By Norma Tsopo
Zimbabwe’s hospitality industry has received a major boost after government capitulated to years of lobbying to improve the country’s tourist attraction connectivity by demilitarizing Grand Reef Airport in the Eastern Highlands.
Government has now given the nod for the private sector to partner government in refurbishing and upgrading it to a civilian airfield.
Lying just 22km from Mutare, Grand Reef is set to offer the region greater linkage with other tourist destinations across the country as previously the nearest airport was 300km away in Harare.
Transport minister Joram Gumbo and a delegation which comprised experts from Civic Aviation Authority of Zimbabwe (CAAZ), Minister of State for Manicaland Provincial Affairs, Monica Mutsvangwa and business people visited the Grand Reef aerodrome from where he made the pronouncement following cabinet deliberations.
Speaking after the tour, Gumbo said they will allow local business community to upgrade the Grand Reef to a civilian aerodrome as an interim measure to boost the business and revamp the economy.
He said the private sector will be guided and supervised by CAAZ and Office of the Minister of State to ensure that they put a structure which suites world class standards.
Gumbo said the local business community will deal with the financial aspect while government will provide expertise.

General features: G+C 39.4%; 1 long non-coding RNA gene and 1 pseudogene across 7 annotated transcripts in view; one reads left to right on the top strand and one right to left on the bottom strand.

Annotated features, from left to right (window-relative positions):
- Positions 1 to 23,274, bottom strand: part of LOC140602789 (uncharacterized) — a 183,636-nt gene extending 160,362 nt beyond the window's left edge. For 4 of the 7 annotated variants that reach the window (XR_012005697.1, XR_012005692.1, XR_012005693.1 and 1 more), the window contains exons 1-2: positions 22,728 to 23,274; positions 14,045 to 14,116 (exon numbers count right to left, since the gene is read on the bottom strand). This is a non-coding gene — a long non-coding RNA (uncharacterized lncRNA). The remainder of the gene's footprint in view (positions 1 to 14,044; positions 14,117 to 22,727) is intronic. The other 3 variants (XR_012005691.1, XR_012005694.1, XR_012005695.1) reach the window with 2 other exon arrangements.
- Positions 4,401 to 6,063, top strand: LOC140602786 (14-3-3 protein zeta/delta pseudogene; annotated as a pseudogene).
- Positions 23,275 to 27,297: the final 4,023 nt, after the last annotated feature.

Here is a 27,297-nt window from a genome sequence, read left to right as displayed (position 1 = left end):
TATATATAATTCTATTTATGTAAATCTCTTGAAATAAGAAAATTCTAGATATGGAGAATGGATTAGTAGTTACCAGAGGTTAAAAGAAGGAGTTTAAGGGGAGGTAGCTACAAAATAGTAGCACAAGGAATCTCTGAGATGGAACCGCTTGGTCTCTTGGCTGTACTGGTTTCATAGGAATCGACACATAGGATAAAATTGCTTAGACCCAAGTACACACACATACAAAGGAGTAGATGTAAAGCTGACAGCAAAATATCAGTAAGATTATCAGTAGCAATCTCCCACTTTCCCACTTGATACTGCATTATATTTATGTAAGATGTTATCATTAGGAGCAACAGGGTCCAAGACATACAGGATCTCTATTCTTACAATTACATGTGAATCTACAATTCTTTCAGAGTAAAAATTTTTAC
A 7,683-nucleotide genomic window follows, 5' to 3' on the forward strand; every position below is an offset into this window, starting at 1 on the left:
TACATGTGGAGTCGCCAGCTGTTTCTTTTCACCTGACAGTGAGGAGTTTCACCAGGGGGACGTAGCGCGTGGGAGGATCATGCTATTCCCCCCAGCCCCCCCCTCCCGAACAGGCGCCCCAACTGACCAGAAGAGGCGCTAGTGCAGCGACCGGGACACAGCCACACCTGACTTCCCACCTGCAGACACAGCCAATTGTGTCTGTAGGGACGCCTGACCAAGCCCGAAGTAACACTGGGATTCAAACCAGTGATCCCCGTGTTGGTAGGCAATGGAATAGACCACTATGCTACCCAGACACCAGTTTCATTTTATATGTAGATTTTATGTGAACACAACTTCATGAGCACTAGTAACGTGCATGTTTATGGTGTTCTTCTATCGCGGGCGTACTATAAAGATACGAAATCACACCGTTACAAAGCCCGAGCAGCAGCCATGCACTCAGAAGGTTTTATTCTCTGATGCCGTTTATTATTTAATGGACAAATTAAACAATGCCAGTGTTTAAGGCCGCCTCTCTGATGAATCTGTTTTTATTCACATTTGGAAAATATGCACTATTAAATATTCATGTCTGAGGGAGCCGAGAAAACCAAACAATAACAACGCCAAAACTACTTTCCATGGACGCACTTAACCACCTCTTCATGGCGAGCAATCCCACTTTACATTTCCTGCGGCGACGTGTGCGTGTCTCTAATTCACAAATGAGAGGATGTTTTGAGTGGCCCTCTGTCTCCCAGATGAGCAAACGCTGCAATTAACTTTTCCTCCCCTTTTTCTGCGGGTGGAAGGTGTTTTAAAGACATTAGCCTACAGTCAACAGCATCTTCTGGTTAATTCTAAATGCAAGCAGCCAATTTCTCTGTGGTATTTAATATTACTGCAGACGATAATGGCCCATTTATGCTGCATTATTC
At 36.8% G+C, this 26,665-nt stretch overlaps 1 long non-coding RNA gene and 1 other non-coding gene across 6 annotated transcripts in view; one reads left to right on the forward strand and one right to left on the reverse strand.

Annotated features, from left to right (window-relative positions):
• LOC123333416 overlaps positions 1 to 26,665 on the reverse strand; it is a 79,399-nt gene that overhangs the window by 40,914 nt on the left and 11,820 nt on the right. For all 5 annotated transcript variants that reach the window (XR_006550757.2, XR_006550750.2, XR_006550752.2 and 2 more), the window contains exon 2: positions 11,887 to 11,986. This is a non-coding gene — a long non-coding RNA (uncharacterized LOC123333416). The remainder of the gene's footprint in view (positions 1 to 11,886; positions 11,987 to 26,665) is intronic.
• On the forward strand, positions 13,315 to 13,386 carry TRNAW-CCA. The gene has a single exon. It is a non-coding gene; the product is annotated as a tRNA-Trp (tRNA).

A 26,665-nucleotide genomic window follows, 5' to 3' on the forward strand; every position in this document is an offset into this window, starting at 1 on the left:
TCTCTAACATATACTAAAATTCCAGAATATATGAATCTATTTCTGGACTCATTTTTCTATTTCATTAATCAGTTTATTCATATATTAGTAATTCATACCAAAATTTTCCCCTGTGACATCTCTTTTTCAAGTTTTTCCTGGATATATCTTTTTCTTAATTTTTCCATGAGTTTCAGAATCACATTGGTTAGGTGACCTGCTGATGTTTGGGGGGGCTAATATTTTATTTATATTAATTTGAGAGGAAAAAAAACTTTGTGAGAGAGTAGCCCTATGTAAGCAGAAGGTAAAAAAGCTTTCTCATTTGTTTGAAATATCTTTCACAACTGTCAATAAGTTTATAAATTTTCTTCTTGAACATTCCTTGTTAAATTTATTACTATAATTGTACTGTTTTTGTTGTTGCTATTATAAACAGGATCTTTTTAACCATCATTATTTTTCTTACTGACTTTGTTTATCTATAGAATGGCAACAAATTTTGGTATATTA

“This was initiated by local business community. It was my wish that we have a bigger airport to facilitate the movement of passenger and cargo such as perishables which are grown in the Eastern Highlands. I didn’t know about this place but it was their initiative,” said the minister.
He said government, however, has identified its own site for a bigger airport at Grange, 30 km away from Mutare along Mutasa district and engineers will be working on the site soon to carry feasibility studies.
Currently tourists to the region have been at an all-time low after years of reports of the presence of extortionist policing on the country’s roads.
A Zimbabwe Tourism Authority report once claimed that there often as many as 14 police check points on the Harare-Mutare highway making self-drive tourism highly unattractive.
Relying on road to take tourists to other regions across the country was also no longer viable because it would eat into their limited holiday time.
Grand Reef Airport was for years considered wasted infrastructure as it was hardly used by the Zimbabwean army having been constructed by Rhodesian Forces during the colonial era to launch their attacks on guerilla bases in Mozambique as well as replenishing their fighting forces’ supplies from the then capital Salisbury.
Minister of State, Monica Mutsvangwa said Mutare as third largest city in the country could not do without an airport.
She said the development will also lure investors and boost business especially in the agro and tourism sectors.
“This will help boost tourism and the agriculture sectors. This is line with the vision of our President Emmerson Mnangagwa to improve ways of doing business and find new business methods that help resuscitate our economy to improve lives of local communities,” she said.